Fermentation Timing beyond Gravity Change

Discussion in 'General Brewing Discussions' started by JohnAdam, Mar 6, 2017.

  1. JohnAdam

    JohnAdam New Member

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    #1 JohnAdam, Mar 6, 2017
    Last edited: Mar 8, 2017
    Hi All!

    I've been brewing awhile now but I'm starting to try and get serious about the craft and its got me questioning pretty much every aspect of brewing.

    My current quandary: Why do we(homebrewers) take longer to ferment our beers than craft breweries?

    It seems to me that whenever I tour a brewery, most of the time they claim their beer is brewed, fermented, and kegged in about 2 weeks or maybe even 10 days for some lighter beers.

    10 Days ago I decided to brew a porter, and Midwest tells me that I should consider about a week in the primary and 3-4 weeks in the secondary. I made sure to wait until my gravity dropped below 1.02 and the bubbling slowed way down and I transferred. Sure enough, the primary took about a week and my beer moved from 1.055 to 1.015, exactly as I had been planning for a nice average 5% beer.

    I then tried a sample as I was transferring and holy cow, this porter is incredible! Best one I've ever brewed! The idea of waiting 3-4 weeks is agonizing. Why do I have to? The gravity can't possibly drop much more, it doesn't really bubble a few days into secondary, and I can't imagine that the taste could improve any more. Seriously, this beer is perfect.

    What happens in the secondary fermenter that is so important? Why do we keep the beer there so long? Why can't we spin out a beer as quickly as a brewery?

    Cheers!

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  2. Trialben

    Trialben Well-Known Member

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    Honestly I do! I can spit out a lager in three weeks on average and an ale in two easy:eek::). People will hate me for this but my beers taste fine without some lengthy conditioning phase in the primary fermentor. 1st thing brew up a healthy pitch rate adequate to get your fermentation underway 12 hours post pitch! Towards end of fermentation day 4-5 up your fermentation temperature to 20c let it free rise to encourage complete attenuation of your sugars. The reason to leave the beer on the lees for a day or two (in my opinion) is to let the yeast clean up by products produced in the primary fist few days fermentation 1-2 days for me if I want to slap this brew out in a hurry. 3 crash her down cold below zero 1-2 c below zero ( sorry Aussie don't work in upside down temperatures :rolleyes:) depending on alcohol percentage of beer you don't want it to freeze though it's a PITA on transfer. 4 introduce gelitin either to cold crashed Primary or as I do to keg. 5 burst carb your keg 30psi at cold temp for 24 hrs or whenever level of carbonation is achieved I do 24 . bleed it set at pouring pressure and leave for a day or three then start enjoying your hard earned beer:D. You can easily turn out a well brewed ale in two weeks. You can easily turn a well brewed lager round in three - four weeks.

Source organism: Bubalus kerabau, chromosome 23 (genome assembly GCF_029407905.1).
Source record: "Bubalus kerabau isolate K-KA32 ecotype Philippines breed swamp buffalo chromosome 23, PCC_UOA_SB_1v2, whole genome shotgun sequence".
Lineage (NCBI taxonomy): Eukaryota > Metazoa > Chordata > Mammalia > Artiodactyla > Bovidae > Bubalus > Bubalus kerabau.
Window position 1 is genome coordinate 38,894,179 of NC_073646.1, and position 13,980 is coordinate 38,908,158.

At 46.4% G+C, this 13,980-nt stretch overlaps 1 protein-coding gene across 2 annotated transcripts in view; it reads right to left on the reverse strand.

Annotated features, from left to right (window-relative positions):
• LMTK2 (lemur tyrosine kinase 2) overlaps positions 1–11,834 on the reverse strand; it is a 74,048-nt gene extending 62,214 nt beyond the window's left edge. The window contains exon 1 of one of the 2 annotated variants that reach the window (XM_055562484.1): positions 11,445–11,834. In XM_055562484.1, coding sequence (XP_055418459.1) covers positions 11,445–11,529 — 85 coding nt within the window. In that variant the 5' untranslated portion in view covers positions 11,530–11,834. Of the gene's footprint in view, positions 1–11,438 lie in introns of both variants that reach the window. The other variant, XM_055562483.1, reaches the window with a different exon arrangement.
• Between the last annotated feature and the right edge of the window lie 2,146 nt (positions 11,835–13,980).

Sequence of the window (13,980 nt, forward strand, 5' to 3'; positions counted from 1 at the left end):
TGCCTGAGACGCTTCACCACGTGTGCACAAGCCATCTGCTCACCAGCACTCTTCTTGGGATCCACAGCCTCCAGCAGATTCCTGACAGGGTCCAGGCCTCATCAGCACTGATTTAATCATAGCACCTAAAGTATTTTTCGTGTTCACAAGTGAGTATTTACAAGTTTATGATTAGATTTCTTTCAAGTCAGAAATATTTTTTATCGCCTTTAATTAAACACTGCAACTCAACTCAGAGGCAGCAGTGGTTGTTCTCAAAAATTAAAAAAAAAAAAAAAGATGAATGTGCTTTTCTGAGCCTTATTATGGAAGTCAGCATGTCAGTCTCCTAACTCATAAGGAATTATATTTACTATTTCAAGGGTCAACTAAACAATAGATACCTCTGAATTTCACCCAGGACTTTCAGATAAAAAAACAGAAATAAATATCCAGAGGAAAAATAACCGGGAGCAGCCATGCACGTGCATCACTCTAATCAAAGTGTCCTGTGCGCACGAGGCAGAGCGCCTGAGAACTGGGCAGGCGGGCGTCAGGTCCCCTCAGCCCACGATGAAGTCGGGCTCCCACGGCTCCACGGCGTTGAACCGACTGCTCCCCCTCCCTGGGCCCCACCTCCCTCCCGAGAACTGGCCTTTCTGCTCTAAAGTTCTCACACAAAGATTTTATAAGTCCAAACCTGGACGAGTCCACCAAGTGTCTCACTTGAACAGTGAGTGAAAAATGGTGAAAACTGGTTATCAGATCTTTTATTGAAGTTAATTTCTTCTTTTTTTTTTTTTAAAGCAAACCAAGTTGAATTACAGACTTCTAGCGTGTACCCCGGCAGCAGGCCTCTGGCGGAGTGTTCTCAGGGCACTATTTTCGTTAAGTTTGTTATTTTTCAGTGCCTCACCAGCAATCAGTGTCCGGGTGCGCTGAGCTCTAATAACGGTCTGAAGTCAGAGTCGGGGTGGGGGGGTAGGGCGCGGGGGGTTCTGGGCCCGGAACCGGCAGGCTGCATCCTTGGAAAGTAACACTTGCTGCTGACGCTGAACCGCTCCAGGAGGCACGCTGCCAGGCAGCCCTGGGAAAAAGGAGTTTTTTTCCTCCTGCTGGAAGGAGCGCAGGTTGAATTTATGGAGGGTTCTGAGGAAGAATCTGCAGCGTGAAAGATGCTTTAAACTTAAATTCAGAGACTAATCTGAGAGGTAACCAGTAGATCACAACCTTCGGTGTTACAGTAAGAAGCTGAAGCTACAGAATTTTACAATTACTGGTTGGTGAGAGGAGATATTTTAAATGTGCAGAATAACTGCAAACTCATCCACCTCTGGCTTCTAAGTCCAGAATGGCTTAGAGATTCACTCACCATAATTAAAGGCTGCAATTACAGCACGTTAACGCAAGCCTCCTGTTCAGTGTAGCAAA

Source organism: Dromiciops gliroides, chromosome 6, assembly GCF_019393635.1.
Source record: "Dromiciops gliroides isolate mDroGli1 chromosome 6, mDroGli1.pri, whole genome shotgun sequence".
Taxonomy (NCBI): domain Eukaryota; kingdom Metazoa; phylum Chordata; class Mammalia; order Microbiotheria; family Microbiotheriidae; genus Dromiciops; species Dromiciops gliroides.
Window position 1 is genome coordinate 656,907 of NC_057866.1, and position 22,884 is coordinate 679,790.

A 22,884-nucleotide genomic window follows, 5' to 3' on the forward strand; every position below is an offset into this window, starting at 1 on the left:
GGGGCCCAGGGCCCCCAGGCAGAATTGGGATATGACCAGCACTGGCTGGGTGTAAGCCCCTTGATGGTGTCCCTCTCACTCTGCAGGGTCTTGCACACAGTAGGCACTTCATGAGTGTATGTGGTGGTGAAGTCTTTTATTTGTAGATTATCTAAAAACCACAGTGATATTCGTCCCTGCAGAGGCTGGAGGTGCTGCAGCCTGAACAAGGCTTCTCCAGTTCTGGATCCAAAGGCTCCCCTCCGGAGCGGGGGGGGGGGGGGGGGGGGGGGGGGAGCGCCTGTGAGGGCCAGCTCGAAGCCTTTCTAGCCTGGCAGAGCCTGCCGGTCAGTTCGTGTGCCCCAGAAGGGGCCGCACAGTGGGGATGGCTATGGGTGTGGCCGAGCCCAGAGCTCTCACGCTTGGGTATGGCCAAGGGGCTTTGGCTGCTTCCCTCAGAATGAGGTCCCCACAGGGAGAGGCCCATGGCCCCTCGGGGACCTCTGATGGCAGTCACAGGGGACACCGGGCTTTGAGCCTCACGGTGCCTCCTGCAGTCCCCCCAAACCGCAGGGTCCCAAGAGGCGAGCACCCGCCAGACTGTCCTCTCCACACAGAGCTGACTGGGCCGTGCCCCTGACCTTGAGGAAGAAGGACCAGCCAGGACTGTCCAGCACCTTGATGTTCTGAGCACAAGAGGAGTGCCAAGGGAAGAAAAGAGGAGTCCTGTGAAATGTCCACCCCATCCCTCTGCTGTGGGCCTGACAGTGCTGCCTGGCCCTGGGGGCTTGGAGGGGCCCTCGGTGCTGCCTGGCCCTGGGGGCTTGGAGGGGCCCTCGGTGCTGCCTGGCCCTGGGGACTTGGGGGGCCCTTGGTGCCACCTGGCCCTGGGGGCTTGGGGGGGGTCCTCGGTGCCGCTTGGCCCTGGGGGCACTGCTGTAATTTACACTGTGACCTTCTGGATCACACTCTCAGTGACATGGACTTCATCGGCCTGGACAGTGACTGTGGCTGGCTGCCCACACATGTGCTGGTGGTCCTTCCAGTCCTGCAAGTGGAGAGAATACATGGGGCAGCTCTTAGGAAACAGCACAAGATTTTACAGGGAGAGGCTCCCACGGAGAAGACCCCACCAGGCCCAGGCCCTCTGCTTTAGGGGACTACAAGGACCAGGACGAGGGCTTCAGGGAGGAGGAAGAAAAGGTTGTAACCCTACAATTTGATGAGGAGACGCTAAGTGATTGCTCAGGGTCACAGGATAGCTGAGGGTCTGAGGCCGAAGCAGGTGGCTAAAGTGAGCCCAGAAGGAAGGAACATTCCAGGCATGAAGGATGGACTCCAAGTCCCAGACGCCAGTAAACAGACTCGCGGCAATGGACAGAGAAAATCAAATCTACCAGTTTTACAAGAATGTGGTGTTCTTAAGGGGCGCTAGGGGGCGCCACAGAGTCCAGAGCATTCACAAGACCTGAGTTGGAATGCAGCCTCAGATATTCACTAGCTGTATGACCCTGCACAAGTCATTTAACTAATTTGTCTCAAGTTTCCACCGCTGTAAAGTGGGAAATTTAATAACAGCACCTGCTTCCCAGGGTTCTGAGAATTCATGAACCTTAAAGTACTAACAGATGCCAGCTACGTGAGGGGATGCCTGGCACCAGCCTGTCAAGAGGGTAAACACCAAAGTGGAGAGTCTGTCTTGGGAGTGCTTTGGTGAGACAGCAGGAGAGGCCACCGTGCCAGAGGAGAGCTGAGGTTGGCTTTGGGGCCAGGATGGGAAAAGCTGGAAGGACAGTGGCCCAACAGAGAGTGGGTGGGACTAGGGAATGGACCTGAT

I've got no patience btw, but I don't see a problem with spitting out 2 week ales and 4 week lagers it all depends on what you pallet is like if you enjoy it young then brew your way. Now if there are any flaws in the brewing process like poor sanitation or inadequate pitch rate or oxidation or who knows then yes it may throw a spanner in your quick turn around beer works.

    Cheers ;).

    Check out Brulosophers fast ferment method at www.brulosophy.com
     
  3. Anthony G Milner

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    Have to agree with Trialben on this, I've found that with all grain I get a gravity drop to 1.010 - 1.007 within 5 to 7 days and after 3 to 4 days can dry hop. I'm now bottling after 12 days with the bottles showing very little yeast drop out at the bottom, about the same as I'd expect from a bottle conditioned commercial beer. I think this has a lot to do with the fact it's all grain, from a kit beer I've found that this takes a little longer, esp. with the kit yeast. I use US05, direct pitch into the FV for the all grain. I'll re-hydrate the US05 for the next one as an experiment.
    Cheers!
     
  4. jeffpn

    jeffpn Well-Known Member

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    You don't have to secondary if you don't want to. The only thing you do have to do is wait for gravity to drop to its final value before you bottle. Otherwise you'll get bottle bombs. Try bottling when you reach final gravity. You may be ok with your results. That's how I used to do it when I started 20 years ago. Now I do multiple batches at the same time.
     
  5. Nosybear

    Nosybear Well-Known Member

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    Short story: Craft breweries are interested in turning their beer quicker because of the cost of fermentor space. We can do it, it's just we have the luxury of time. They don't - they have to get the beer out of the fermentor and a new beer in there. You don't have to wait - if the beer is good, package it and start drinking. Some things that make our process take longer: Cold conditioning and settling instead of filtering. The time you spend fermenting is your call, and that's the difference.
     
  6. OkanaganMike

    OkanaganMike Active Member

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    I don't secondary unless I'm doing a wee heavy and condition for 60days off the trub. Otherwise I always go 3 weeks just cuz I have the time. It's all about planning and timing for me but I know the first 3 weeks in the fermenter and the next 3 weeks bottle conditioning when I first started were torture! Now I have a 5 tap kegerator and my "problem" is drinking enough beer to make sure I have an empty keg for the next batch to go in. ;)
     

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